7 Example 2: Our next case illustrates a typical response to hot spots: dial down air temperature setpoints (reduce the supply air temperature). In the case below, we reduce the supply air temperature until all surface temperatures are below the recommended ASHRAE maximum. This occurs with a supply air temperature of 58oF, a reduction of 6oF from our base case. As we can see, all inlet temperatures are now below the ASHRAE recommended maximum. The average inlet temperature is now 66.1oF. This occurs because the inlet temperatures along the bottom are now so cold that the discharge air temperatures from the racks are all below Hot air recirculation is still occurring, however the recirculated air is now colder and hot spots no longer occur. In this case, the compressor COP is 3.3 and total annual CRAC power consumption is 83,012 kwh. Now, let us see what can be done to increase efficiency.

8 Example 3: Our engineering calculations indicate that this rack requires a cooling air flow of 8,000 CFM. In this example, we provide 8,000 CFM at our base case supply temperature of 64oF. The results are seen in the following image: In this image, we see that increased air flow has eliminated all hot spots. Recirculation is clearly reduced. We also see that nearly all inlet temperatures are running below the ASHRAE recommended minimum temperatures. The average inlet temperature has dropped to 65.8oF. This is not an efficient solution. We are substantially overcooling the servers. The CRAC unit s compressor COP has improved to 4.8, However CRAC blower power requirements have increased from 3,456 kwh to 21,462 kwh. Total operating costs are 76,224 kwh. This is an energy savings of 8.2% from case 2.

9 Example 4: Now we have sufficient air volume to minimize recirculation. At this point, we can raise the supply air temperature further and realize the benefits of higher compressor COP. This is seen in the image below. In this image, we achieve a supply temperature of 68oF. All inlet temperatures are within recommended ASHRAE limits. The average inlet temperature is 69.9oF. We find that if we raise the supply temperature farther, hot spots will occur. As we see in all of these images, we get elevated temperatures along the outer vertical edges and top center of the server row. This phenomenon occurs because the air pressure on the exhaust side of the rack is always greater than on the supply side of the rack. This means that recirculation cannot be entirely eliminated. However, our efficiency has improved. Compressor COP is now at 5.29 and total power consumption is now 71,086 kwh. This represents an energy savings of 14.4%.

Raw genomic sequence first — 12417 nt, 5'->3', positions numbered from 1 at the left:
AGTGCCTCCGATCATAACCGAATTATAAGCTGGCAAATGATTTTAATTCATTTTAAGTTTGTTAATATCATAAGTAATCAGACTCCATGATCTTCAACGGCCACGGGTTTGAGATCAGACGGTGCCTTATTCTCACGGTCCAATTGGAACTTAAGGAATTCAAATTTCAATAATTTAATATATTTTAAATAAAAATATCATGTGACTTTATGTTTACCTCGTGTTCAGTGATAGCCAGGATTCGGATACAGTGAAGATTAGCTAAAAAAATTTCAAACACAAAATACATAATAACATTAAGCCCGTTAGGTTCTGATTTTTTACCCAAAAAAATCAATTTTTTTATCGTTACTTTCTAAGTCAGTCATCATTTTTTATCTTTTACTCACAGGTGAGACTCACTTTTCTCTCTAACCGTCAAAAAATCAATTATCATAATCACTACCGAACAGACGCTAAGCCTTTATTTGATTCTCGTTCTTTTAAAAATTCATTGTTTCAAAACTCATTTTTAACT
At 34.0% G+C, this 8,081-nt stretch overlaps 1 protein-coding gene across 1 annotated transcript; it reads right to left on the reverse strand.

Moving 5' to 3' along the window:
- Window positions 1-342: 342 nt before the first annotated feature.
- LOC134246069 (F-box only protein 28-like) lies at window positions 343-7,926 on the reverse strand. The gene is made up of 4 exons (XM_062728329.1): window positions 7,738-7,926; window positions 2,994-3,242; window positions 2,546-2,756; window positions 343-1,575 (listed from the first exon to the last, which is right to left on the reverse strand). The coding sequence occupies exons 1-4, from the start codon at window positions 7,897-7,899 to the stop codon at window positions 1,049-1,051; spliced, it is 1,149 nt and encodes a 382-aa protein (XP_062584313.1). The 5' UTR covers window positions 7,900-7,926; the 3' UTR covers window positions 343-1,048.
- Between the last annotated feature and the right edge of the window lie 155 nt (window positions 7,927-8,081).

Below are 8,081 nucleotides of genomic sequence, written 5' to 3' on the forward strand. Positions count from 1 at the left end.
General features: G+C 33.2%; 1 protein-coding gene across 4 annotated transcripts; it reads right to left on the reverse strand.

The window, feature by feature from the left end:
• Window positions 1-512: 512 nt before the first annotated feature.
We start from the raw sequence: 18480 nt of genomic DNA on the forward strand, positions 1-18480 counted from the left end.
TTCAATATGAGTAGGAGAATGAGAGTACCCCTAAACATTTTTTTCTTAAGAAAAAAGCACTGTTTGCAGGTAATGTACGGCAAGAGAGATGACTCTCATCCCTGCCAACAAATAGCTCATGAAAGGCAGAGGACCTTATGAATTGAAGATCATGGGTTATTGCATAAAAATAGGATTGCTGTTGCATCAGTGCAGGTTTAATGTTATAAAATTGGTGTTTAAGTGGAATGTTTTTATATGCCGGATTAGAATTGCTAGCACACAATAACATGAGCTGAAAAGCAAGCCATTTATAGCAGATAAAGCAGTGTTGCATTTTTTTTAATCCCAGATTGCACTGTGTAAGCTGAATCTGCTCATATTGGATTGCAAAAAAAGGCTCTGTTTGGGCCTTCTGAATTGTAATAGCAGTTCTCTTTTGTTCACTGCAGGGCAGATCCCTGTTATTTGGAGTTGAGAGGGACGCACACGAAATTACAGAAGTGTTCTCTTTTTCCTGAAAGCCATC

10 Example 5: In example 4 we found that the air pressure differentials in the room would cause hot spots along the edges of the row if we raised the supply temperature beyond 68oF. In this case, we will install 2 foot deep solid barriers along the top and side edges of the server row. This will serve to mitigate the effects of air pressure imbalances in the room. The barriers are illustrated below. The results are seen below.

11 In this case, we have raised the supply temperature to 74oF. The average inlet temperature is 74.6oF. This is actually warmer than our initial in alarm example (72.3oF). Any further increase in supply temperature will result in hot spots. However, the compressor COP is now 5.29 and total CRAC power consumption is 68,892 kwh. This is a savings of 17% over example 2. The cost to achieve this improvement is minimal- belts and pulleys for the CRAC (to alter fan speed) and some rigid barriers for the racks. In this example, significant energy savings from raising inlet temperatures were achieved despite a substantial increase in fan power. In systems that already produce adequate air flow, the energy savings from only raising air temperature set points can be considerably larger. The use of free cooling by means of outside air is receiving increased emphasis as an energy savings measure. The cooling air flow optimization achieved in this final example will enable free cooling to be achieved successfully at increased outdoor temperatures. The additional potential savings will be considered in a future paper. Conclusions This paper provides an example of the energy savings that can be readily achieved by means of higher server rack inlet temperatures. The savings can be significant and may be achieved at little cost. However, these savings cannot be safely achieved unless adequate cooling air flow volumes are provided from the perforated tiles. Our analytical approach evaluates available cooling air flows and the rack cooling air requirements. Our optimization service then uses CFD and CRAC unit engineering models to bring air supply and air demand into balance. Once balance is determined, we calculate the achievable setpoints and impacts on energy consumption. Our analytical approach delivers the optimal use of existing capacity to provide the required cooling at the lowest operating cost.